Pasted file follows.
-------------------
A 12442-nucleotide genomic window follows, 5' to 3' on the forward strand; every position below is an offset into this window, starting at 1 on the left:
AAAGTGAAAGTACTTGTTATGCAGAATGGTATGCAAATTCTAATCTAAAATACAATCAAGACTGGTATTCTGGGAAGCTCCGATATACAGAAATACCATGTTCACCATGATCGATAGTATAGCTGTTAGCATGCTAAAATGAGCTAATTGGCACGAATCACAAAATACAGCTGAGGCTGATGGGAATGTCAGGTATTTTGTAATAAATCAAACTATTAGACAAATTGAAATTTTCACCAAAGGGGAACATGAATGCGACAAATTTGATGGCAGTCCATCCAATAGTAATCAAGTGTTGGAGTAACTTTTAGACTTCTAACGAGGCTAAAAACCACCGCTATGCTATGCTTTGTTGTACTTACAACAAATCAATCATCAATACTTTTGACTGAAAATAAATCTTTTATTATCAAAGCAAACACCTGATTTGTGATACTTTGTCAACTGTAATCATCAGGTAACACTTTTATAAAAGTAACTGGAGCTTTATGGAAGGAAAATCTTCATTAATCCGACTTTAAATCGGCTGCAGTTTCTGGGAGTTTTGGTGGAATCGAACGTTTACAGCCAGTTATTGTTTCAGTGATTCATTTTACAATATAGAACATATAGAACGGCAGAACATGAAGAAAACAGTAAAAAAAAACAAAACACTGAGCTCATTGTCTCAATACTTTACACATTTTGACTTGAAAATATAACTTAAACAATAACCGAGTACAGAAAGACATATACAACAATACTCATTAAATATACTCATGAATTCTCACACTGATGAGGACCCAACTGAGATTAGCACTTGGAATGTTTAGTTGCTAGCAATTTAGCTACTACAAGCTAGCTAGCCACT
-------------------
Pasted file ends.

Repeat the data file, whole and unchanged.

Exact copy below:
A 12442-nucleotide genomic window follows, 5' to 3' on the forward strand; every position below is an offset into this window, starting at 1 on the left:
AAAGTGAAAGTACTTGTTATGCAGAATGGTATGCAAATTCTAATCTAAAATACAATCAAGACTGGTATTCTGGGAAGCTCCGATATACAGAAATACCATGTTCACCATGATCGATAGTATAGCTGTTAGCATGCTAAAATGAGCTAATTGGCACGAATCACAAAATACAGCTGAGGCTGATGGGAATGTCAGGTATTTTGTAATAAATCAAACTATTAGACAAATTGAAATTTTCACCAAAGGGGAACATGAATGCGACAAATTTGATGGCAGTCCATCCAATAGTAATCAAGTGTTGGAGTAACTTTTAGACTTCTAACGAGGCTAAAAACCACCGCTATGCTATGCTTTGTTGTACTTACAACAAATCAATCATCAATACTTTTGACTGAAAATAAATCTTTTATTATCAAAGCAAACACCTGATTTGTGATACTTTGTCAACTGTAATCATCAGGTAACACTTTTATAAAAGTAACTGGAGCTTTATGGAAGGAAAATCTTCATTAATCCGACTTTAAATCGGCTGCAGTTTCTGGGAGTTTTGGTGGAATCGAACGTTTACAGCCAGTTATTGTTTCAGTGATTCATTTTACAATATAGAACATATAGAACGGCAGAACATGAAGAAAACAGTAAAAAAAAACAAAACACTGAGCTCATTGTCTCAATACTTTACACATTTTGACTTGAAAATATAACTTAAACAATAACCGAGTACAGAAAGACATATACAACAATACTCATTAAATATACTCATGAATTCTCACACTGATGAGGACCCAACTGAGATTAGCACTTGGAATGTTTAGTTGCTAGCAATTTAGCTACTACAAGCTAGCTAGCCACT